But, when you're country is bringing in $27 billion a year for exporting petroleum and you're able to build nine air-conditioned stadiums to host the 2022 World Cup, it seems a bit exploitative.
More importantly, there are questions and accusations about the Emir's commitment to human rights.
Nonetheless, it is when news stories like the Battle of Tripoli are breaking, that the Emir deserves a tip of the hat. His seeming willingness to absorb massive losses and continue funding the Al Jazeera network is much appreciated.
Just as it did during the Egyptian uprising earlier this year, Al Jazeera's English version provided gripping, stellar coverage as the revolution marched in Libya over the weekend. Save the contributions from our oil dollars, it was all completely free -- streamed on the Internet non-stop with hardly an ad.
The correspondents for Al Jazeera English seemed to always be a step ahead, notably in broadcasting from the Green Square in Tripoli as the rebel forces took over. And, while there, showing the massive, scary structure erected to display an image of Colonel Qaddafi that would be coming down.
There was also an impromptu interview in the Square of a middle-aged man whose English was weak, but whose thrill at the prospect of freedom was movingly splashed across his face. Meanwhile across Libya in Benghazi, live shots of huge, excited gatherings offered another take on the excitement moving through the population.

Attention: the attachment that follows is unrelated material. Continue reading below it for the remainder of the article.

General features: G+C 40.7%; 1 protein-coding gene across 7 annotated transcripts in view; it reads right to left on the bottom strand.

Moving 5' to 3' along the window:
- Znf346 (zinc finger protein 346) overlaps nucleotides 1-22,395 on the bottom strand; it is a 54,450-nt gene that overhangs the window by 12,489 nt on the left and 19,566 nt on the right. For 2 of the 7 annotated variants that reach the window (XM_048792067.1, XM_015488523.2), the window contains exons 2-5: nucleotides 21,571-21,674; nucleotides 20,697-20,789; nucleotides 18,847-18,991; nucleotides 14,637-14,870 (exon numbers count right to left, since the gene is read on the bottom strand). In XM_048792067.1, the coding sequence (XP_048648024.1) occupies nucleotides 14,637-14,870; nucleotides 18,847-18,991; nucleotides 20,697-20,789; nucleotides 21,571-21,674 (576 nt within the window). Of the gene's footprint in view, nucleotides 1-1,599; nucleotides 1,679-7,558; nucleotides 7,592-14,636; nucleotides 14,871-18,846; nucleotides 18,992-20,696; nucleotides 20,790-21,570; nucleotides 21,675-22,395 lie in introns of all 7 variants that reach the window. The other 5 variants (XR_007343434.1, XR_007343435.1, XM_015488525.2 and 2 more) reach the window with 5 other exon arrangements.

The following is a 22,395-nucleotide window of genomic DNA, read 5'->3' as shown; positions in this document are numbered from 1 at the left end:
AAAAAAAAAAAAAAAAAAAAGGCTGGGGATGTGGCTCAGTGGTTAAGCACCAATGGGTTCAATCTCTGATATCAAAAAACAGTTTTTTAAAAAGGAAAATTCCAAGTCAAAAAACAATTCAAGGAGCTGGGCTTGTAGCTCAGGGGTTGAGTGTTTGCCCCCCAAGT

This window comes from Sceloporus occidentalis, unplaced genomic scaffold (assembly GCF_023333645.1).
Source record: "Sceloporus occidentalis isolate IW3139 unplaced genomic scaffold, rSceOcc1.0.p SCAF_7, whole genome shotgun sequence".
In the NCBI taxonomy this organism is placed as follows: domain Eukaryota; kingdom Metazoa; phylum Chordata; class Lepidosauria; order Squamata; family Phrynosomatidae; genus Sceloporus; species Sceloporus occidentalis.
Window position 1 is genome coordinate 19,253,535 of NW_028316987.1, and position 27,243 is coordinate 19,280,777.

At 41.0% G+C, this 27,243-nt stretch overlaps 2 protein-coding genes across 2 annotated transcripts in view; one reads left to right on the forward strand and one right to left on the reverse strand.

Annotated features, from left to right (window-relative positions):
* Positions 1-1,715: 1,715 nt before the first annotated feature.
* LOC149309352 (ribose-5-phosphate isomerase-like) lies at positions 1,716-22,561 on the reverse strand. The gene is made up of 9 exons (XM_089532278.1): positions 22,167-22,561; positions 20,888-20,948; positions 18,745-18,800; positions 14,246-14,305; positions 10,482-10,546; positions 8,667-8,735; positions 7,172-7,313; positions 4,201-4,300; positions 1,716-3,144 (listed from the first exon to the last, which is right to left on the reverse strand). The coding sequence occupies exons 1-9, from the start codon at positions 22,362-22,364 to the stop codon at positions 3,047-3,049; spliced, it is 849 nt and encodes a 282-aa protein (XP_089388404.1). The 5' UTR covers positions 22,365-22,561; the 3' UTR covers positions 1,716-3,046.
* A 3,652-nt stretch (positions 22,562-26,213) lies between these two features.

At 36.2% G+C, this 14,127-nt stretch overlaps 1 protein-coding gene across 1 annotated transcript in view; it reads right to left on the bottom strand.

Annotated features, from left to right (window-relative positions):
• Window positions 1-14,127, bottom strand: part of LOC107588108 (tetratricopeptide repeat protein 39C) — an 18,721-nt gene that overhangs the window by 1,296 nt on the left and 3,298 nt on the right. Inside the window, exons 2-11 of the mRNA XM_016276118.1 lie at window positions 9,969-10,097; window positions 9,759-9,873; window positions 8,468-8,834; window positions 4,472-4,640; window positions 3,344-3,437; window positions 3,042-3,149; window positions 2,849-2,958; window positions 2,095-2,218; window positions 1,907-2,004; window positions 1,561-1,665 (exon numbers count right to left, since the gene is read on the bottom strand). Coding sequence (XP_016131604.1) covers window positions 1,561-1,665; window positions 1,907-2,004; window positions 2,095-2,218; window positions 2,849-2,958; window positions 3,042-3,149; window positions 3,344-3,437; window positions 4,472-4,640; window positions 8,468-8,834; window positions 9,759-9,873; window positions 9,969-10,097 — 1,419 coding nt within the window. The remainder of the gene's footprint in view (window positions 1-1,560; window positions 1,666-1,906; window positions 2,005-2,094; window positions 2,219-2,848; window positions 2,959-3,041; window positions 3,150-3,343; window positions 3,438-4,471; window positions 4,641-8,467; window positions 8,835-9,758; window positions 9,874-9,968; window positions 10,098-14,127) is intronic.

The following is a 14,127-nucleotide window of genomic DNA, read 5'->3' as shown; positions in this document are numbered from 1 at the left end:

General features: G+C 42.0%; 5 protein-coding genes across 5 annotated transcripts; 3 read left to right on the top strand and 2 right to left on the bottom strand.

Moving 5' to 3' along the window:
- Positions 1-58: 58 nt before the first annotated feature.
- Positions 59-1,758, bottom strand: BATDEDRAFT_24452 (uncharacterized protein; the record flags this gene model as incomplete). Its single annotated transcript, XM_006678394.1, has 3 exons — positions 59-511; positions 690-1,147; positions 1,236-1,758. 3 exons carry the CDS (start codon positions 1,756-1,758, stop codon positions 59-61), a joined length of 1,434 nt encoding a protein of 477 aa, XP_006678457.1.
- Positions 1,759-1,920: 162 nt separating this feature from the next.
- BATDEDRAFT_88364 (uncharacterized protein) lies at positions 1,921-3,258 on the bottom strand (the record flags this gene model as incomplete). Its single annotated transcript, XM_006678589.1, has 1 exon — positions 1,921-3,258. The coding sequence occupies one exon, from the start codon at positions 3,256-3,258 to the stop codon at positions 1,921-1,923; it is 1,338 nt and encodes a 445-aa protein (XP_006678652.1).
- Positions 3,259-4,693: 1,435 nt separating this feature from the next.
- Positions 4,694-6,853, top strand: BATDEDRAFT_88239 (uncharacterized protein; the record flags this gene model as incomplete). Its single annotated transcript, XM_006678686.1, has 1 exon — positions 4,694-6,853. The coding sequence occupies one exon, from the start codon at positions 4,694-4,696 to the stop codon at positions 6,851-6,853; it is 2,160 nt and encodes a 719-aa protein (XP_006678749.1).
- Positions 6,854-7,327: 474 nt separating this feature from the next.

Al Jazeera's flagship Arabic network made phone contact with one of Qaddafi's sons as rebels were moving into his house and gunfire could be heard. Al Jazeera English had the translated version of the extraordinary interview.
When it comes to a major story in the Arab world, Al Jazeera is a virtual passport, going up-close maybe unlike anyone else. It has excelled during the Arab Spring with striking live shots. Even the New York Times was relying on it for some of its Libya coverage.
Since its days covering the wars Iraq in Afghanistan, Al Jazeera's Arabic network has received allegations for harboring an anti-Western, anti-American bias. That may be justified and merits continued analysis.
But, with its English version, when blanketing Libya over the weekend, if anything it went the other way.
At least one reporter noted how Qaddafi was blasting NATO and the French for aiding the rebels, suggesting that was the only way his regime could be toppled. Well, the reporter said, the rebels agree. And, they thank NATO and even the Americans for the help.
Al Jazeera's perceived anti-American bias has no doubt contributed to its inability to gain wide carriage in the U.S. And that may be in play when coverage shifts from toppling evil dictators to the Israeli-Palestinian conflict, where both America and Israel can spark outrage in the Arab world. Al Jazeera also is open to charges of being pro-Qatari with the emir as its benefactor.But, NBC News has given the network quite an endorsement, hiring away Ayman Mohyeldin to be a Middle East correspondent, starting tomorrow. Before joining Al Jazeera in 2006 when it launched, Mohyeldin logged time at Fox News, CNN and NBC.
As the Libyan drama fades, he'll surely try to beat his former Al Jazeera colleagues into the roiling Syria. That will be tough.